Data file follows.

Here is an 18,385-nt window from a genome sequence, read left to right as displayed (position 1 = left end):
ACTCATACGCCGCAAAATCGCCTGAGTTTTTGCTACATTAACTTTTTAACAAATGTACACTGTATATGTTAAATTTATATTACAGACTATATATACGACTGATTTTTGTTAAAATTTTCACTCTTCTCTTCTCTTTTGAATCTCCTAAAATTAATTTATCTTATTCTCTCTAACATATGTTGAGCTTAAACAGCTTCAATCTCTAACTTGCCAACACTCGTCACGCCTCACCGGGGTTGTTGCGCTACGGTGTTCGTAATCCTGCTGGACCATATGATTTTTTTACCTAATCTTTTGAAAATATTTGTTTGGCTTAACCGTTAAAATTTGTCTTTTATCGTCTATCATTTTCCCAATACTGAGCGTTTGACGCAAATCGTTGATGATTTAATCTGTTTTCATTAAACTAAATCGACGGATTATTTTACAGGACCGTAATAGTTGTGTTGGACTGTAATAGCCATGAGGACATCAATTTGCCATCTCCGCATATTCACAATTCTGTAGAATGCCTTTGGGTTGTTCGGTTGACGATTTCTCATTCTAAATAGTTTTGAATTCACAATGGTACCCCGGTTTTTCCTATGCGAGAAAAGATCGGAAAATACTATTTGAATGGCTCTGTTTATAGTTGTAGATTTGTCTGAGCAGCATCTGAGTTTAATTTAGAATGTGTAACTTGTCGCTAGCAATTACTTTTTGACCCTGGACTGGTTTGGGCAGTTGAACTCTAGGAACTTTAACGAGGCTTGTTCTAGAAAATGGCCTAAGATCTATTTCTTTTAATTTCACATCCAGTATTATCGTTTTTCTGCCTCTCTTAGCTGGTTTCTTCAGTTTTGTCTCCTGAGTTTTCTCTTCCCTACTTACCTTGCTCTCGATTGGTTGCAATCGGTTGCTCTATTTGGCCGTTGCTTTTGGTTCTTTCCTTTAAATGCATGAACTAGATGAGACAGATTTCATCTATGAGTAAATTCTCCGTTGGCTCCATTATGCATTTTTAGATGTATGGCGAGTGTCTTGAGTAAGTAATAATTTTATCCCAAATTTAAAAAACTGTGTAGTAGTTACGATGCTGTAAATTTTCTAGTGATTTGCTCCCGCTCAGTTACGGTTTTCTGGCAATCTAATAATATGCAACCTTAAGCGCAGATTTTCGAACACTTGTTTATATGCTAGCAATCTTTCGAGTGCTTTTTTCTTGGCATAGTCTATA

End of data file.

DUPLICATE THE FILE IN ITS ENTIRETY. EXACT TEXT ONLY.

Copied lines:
Here is an 18,385-nt window from a genome sequence, read left to right as displayed (position 1 = left end):
ACTCATACGCCGCAAAATCGCCTGAGTTTTTGCTACATTAACTTTTTAACAAATGTACACTGTATATGTTAAATTTATATTACAGACTATATATACGACTGATTTTTGTTAAAATTTTCACTCTTCTCTTCTCTTTTGAATCTCCTAAAATTAATTTATCTTATTCTCTCTAACATATGTTGAGCTTAAACAGCTTCAATCTCTAACTTGCCAACACTCGTCACGCCTCACCGGGGTTGTTGCGCTACGGTGTTCGTAATCCTGCTGGACCATATGATTTTTTTACCTAATCTTTTGAAAATATTTGTTTGGCTTAACCGTTAAAATTTGTCTTTTATCGTCTATCATTTTCCCAATACTGAGCGTTTGACGCAAATCGTTGATGATTTAATCTGTTTTCATTAAACTAAATCGACGGATTATTTTACAGGACCGTAATAGTTGTGTTGGACTGTAATAGCCATGAGGACATCAATTTGCCATCTCCGCATATTCACAATTCTGTAGAATGCCTTTGGGTTGTTCGGTTGACGATTTCTCATTCTAAATAGTTTTGAATTCACAATGGTACCCCGGTTTTTCCTATGCGAGAAAAGATCGGAAAATACTATTTGAATGGCTCTGTTTATAGTTGTAGATTTGTCTGAGCAGCATCTGAGTTTAATTTAGAATGTGTAACTTGTCGCTAGCAATTACTTTTTGACCCTGGACTGGTTTGGGCAGTTGAACTCTAGGAACTTTAACGAGGCTTGTTCTAGAAAATGGCCTAAGATCTATTTCTTTTAATTTCACATCCAGTATTATCGTTTTTCTGCCTCTCTTAGCTGGTTTCTTCAGTTTTGTCTCCTGAGTTTTCTCTTCCCTACTTACCTTGCTCTCGATTGGTTGCAATCGGTTGCTCTATTTGGCCGTTGCTTTTGGTTCTTTCCTTTAAATGCATGAACTAGATGAGACAGATTTCATCTATGAGTAAATTCTCCGTTGGCTCCATTATGCATTTTTAGATGTATGGCGAGTGTCTTGAGTAAGTAATAATTTTATCCCAAATTTAAAAAACTGTGTAGTAGTTACGATGCTGTAAATTTTCTAGTGATTTGCTCCCGCTCAGTTACGGTTTTCTGGCAATCTAATAATATGCAACCTTAAGCGCAGATTTTCGAACACTTGTTTATATGCTAGCAATCTTTCGAGTGCTTTTTTCTTGGCATAGTCTATA